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October 1990

Flumazenil Provocation of Panic AttacksEvidence for Altered Benzodiazepine Receptor Sensitivity in Panic Disorder

Author Affiliations

From the Reckitt & Colman Psychopharmacology Unit, School of Medical Sciences, Bristol, United Kingdom.

Arch Gen Psychiatry. 1990;47(10):917-925. doi:10.1001/archpsyc.1990.01810220033004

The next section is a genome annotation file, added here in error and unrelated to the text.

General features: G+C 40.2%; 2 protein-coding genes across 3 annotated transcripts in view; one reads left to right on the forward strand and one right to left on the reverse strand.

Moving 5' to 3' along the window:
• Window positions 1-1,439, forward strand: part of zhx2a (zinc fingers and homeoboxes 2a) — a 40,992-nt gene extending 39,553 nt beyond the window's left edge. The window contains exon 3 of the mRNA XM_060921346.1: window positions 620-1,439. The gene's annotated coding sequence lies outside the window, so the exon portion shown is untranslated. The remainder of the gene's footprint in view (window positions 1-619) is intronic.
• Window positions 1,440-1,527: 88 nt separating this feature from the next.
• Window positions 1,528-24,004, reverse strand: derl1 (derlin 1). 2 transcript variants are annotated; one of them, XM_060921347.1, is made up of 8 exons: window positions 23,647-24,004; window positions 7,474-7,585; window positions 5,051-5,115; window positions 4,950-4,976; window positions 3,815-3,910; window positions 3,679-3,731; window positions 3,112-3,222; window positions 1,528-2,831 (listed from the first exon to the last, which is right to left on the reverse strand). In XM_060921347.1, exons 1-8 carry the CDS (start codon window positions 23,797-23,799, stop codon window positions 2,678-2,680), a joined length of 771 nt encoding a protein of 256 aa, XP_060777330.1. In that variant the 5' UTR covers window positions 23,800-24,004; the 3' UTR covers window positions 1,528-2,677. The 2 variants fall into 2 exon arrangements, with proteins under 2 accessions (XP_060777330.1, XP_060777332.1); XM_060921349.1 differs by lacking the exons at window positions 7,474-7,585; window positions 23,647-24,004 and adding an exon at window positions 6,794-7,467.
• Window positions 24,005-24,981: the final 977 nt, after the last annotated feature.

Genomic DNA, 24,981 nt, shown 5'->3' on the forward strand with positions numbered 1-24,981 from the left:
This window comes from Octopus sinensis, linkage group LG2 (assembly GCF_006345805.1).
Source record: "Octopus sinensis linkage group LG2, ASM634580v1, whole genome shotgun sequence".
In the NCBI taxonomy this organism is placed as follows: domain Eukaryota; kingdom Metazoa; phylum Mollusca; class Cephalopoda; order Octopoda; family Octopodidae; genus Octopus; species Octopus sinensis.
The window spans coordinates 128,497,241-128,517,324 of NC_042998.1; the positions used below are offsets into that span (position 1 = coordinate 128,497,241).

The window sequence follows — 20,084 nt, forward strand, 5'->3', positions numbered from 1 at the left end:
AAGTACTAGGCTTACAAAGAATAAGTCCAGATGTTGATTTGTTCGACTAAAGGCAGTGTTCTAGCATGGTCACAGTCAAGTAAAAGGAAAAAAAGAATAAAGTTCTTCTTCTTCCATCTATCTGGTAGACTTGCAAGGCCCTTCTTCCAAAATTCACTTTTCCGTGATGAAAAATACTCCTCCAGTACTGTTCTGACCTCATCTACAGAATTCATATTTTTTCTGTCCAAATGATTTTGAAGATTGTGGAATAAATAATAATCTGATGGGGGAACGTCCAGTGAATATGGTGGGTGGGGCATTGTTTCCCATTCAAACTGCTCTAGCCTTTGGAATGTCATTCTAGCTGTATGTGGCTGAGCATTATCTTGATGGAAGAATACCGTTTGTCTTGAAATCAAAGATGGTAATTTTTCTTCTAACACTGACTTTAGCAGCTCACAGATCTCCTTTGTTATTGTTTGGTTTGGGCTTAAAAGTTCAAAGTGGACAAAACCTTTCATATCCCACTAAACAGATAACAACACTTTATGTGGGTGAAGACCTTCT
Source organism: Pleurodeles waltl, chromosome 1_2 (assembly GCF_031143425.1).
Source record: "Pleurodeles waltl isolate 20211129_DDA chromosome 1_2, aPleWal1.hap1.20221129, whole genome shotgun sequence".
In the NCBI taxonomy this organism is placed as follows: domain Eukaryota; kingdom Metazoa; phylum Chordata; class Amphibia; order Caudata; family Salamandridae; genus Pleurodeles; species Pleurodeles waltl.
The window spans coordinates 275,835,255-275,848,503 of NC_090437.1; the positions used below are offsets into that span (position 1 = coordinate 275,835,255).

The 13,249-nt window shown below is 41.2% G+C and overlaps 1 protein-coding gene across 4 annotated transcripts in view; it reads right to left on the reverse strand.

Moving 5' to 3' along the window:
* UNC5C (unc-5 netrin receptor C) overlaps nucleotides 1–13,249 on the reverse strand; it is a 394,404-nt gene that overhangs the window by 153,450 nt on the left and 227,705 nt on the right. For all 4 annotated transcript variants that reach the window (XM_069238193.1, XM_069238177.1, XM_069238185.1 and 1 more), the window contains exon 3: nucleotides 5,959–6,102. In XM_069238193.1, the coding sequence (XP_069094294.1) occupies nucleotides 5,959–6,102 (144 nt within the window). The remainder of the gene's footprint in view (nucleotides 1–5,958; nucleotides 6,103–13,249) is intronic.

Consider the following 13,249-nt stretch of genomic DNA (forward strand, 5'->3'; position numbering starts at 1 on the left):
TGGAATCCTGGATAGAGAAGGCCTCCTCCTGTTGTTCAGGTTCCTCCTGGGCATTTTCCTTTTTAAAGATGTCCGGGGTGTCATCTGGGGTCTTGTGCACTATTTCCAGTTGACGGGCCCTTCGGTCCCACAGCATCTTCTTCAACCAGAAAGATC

• The possibility that panic disorder might be due to abnormal activity of endogenous ligands of the benzodiazepine receptor was investigated with the use of the benzodiazepine antagonist flumazenil. Physiological and subjective psychological responses to this selective antagonist were measured in 10 patients with panic disorder and in 10 control subjects, by using a placebocontrolled crossover study design. Subjective anxiety responses after flumazenil infusion were significantly higher in the patient group with panic disorder than in the controls, and eight patients with panic disorder but no controls had panic attacks. This anxiogenic effect of flumazenil in the patients argues against the presence of endogenous anxiogenic (inverse agonist) ligands. Possible explanations include the differential production of an anxiolytic endogenous ligand or an altered benzodiazepine receptor "set-point." Such an abnormality may contribute to the pathogenesis of panic disorder.